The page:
I shared this image the other evening:
I do not necessarily agree with each statement above, but I do think that it is a good conversation piece in the context of education.
In the last few months, I have been really challenging the idea of “data-driven”. When you focus on the students in front of you, your chances of success grows. What worked for other students in the past, may not work for the students you are working with today and in the future. My friend Katie Martin shared the idea that although we need to look at the evidence of the past, we must also understand that if the context of the future changes, that those numbers could become irrelevant. Think about it…Blockbuster obviously was a successful business model for years, and their numbers and research would show just that, but when they didn’t adapt to what was possible for serving their customers in the current context, and someone else came along and did, their business model became irrelevant. Some people feel uncomfortable when you look at “businesses” and draw comparisons to education, but I feel much more uncomfortable ignoring what is happening in the world and not trying to better understand the implications for education. We need to learn from both the failures and successes of others, to effectively move forward.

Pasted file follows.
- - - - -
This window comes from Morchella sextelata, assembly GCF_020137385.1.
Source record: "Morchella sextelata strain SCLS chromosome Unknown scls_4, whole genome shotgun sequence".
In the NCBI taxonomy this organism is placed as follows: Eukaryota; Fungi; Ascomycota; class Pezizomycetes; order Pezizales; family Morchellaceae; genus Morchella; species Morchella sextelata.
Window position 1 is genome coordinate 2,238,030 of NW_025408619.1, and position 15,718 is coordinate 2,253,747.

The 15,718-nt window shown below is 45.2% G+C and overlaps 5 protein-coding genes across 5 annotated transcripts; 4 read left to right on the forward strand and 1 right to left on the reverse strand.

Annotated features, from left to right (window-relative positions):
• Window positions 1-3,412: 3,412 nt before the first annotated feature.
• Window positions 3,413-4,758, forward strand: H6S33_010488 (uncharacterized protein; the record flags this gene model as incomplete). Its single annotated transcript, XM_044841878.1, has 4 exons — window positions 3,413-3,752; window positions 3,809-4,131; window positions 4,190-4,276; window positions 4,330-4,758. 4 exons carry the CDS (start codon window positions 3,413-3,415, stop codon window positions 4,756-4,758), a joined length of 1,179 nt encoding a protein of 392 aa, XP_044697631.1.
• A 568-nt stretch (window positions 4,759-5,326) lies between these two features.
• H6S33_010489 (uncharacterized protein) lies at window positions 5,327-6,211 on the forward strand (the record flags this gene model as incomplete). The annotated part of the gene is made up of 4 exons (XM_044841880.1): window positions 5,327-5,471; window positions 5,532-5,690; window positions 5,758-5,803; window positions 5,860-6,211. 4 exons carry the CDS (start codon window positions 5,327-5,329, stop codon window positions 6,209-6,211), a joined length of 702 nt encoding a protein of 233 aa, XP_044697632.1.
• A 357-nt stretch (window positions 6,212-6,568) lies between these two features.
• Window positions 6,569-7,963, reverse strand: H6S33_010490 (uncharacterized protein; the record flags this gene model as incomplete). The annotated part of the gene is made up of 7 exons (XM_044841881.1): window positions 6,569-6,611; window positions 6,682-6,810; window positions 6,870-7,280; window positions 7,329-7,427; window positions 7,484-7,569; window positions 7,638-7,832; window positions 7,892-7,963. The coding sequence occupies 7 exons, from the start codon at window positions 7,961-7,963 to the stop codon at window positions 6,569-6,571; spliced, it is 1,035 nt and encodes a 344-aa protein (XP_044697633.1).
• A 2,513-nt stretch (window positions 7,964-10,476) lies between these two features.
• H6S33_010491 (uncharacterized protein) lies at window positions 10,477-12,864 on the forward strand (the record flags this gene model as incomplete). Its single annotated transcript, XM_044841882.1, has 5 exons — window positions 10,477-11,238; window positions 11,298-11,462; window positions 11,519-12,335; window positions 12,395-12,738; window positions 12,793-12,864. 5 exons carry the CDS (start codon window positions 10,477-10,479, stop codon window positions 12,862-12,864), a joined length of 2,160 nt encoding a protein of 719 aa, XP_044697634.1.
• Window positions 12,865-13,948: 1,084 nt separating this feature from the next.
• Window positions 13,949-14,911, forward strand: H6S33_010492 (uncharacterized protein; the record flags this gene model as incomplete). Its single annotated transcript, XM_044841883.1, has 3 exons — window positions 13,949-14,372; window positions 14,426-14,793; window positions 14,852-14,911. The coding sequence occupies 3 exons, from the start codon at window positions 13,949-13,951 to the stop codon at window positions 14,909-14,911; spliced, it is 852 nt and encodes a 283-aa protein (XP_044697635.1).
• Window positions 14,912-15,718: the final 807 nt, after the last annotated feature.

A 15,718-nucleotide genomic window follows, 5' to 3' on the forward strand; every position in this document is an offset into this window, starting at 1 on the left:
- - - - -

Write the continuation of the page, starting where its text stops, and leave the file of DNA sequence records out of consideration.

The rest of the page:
There is nothing wrong with looking at data and evidence of past learning; I encourage people to do so. But to believe that keeping an eye on the past only as a way in serving the future is short-sighted and dangerous for any organization, including education as a whole. My fear is that “schools” will be on the above image one day because we were focused more on “numbers and letters” than we were on students. This is one of the reasons I wrote, “5 Questions to Ask Your Students To Start the School Year“. Many teachers have already used these questions, and/or adapted them, to better understand the students they serve, as well as their hopes and aspirations for the future. (On a side note, I am thinking about starting a hashtag for teachers using these five questions to hear about the process.)
This Seth Godin quote is a favourite:
Transformational leaders don’t start by denying the world around them. Instead, they describe a future they’d like to create instead.
Serving students first will always be the safest bet to continuously ensure the relevance of schools moving forward. Learn from the past, but keep an eye on what is possible now and in the future.
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